This week, Facebook responded to a legal proceeding relating to the Cambridge Analytica scandal by claiming it isn’t a social network and not somewhere you can make friends.
As Ars Technica reports, the lawsuit was filed in December last year by District of Columbia (DC) attorney general Karl Racine. It declared that of the 70 million people who had personal data taken by Cambridge Analytica, 340,000 were residents of DC. Racine is demanding $5,000 in civil penalties per resident, which might mean Facebook has got to pay out $1.7 billion.
As you’d expect, the social network is fighting the case hard. The explanation it’s taken so long for a response to be forthcoming is as a result of Facebook spent nearly seven months trying to get the legal proceeding dismissed. That isn’t happening because of a federal judge.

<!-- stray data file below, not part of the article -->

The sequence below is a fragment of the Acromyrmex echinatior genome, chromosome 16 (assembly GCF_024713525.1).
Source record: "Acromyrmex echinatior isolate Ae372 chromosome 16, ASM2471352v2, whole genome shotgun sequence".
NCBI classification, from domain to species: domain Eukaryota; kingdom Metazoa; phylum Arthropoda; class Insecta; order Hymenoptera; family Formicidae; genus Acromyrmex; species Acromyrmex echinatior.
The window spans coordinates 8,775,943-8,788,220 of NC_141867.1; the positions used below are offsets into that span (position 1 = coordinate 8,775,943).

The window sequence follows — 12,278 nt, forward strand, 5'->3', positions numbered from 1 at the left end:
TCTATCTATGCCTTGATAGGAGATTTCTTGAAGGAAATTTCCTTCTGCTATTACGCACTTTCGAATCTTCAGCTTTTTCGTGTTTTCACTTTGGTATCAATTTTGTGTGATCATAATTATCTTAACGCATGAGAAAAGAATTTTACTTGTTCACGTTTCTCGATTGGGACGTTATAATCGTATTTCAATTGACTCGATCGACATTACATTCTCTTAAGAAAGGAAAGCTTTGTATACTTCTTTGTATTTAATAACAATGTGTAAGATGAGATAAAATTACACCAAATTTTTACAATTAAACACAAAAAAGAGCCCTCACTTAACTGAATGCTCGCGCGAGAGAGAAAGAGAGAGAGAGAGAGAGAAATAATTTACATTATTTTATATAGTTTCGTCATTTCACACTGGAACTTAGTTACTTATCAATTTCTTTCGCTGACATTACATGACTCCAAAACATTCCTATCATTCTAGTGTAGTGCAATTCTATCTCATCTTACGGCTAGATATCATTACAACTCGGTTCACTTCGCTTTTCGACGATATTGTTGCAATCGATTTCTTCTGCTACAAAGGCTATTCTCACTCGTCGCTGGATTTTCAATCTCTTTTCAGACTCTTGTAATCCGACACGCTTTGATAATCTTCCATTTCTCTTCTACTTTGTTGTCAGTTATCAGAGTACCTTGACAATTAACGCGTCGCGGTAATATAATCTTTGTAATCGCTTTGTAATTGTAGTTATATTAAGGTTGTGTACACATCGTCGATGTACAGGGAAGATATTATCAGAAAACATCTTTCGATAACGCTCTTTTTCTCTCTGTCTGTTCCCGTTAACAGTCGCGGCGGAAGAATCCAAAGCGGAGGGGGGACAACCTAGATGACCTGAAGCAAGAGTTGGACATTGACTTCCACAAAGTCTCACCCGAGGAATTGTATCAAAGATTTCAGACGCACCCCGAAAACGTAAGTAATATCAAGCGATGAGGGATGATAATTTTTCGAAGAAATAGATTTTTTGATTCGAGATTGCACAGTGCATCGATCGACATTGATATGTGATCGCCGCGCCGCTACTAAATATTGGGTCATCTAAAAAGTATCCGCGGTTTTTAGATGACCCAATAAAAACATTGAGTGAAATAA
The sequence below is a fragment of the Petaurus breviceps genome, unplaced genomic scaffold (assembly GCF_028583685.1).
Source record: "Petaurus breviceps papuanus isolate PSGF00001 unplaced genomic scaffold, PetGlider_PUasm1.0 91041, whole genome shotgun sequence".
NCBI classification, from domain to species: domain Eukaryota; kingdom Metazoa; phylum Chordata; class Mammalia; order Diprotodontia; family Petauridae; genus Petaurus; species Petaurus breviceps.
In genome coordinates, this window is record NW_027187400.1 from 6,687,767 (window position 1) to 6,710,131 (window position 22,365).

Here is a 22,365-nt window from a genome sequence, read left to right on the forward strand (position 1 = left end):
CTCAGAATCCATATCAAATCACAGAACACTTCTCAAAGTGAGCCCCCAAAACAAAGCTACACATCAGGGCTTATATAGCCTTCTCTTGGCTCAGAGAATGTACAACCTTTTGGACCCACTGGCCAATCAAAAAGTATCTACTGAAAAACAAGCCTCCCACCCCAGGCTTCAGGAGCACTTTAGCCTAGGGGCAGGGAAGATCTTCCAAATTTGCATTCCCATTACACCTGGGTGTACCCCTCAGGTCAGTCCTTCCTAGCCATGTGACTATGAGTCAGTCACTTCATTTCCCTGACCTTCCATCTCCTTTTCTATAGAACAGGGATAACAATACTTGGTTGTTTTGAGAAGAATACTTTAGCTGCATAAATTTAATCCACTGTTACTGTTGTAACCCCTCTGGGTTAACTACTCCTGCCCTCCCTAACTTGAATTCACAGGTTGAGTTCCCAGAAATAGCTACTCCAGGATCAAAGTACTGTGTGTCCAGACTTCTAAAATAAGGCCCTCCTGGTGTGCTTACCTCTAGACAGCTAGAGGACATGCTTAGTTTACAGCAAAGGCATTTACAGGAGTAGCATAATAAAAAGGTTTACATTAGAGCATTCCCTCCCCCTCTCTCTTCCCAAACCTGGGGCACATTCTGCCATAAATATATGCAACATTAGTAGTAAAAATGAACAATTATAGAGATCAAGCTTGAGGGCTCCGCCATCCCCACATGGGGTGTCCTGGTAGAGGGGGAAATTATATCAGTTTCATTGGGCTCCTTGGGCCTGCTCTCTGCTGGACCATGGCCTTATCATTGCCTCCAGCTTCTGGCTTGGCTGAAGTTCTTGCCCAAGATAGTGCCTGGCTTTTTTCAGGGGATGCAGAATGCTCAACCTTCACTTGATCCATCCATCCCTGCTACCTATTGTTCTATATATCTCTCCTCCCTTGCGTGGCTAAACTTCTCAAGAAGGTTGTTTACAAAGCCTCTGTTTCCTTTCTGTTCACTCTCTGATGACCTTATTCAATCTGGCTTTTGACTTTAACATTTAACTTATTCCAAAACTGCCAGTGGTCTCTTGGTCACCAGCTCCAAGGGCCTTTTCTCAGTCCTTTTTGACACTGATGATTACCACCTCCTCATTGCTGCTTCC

Facebook’s response is serious on the denials, with a “denies the allegations” being stated for most of the 76 paragraphs contained within the lawsuit filing. Curiously, one flat out denial covers Paragraph 11, which states:
To begin using the Facebook website, a client 1st creates a Facebook account. The patron can then add other Facebook customers as “friends” and by accumulating Facebook friends, the patron builds a social network on the Facebook website.
So Facebook is denying it’s a destination that enables customers to sign-up, adds their friends, and builds a social network. I’m pretty certain that’s the practicality Facebook’s entire business model is based upon, which makes this a suspicious and confusing response. Is this a lawyer that’s being a bit heavy handed with copy-pasting a denial, or some plan of action in law to undertake and derail the lawsuit?
Overall, Facebook’s defense against this lawsuit comes down to the very fact it absolutely was a third-party and not Facebook directly that improperly obtained personal data. If that isn’t accepted by the court, then the social network (yes, it’s one) may have to pay out billions, especially as this lawsuit is definitely solely going to be the first of the many if it proves successful.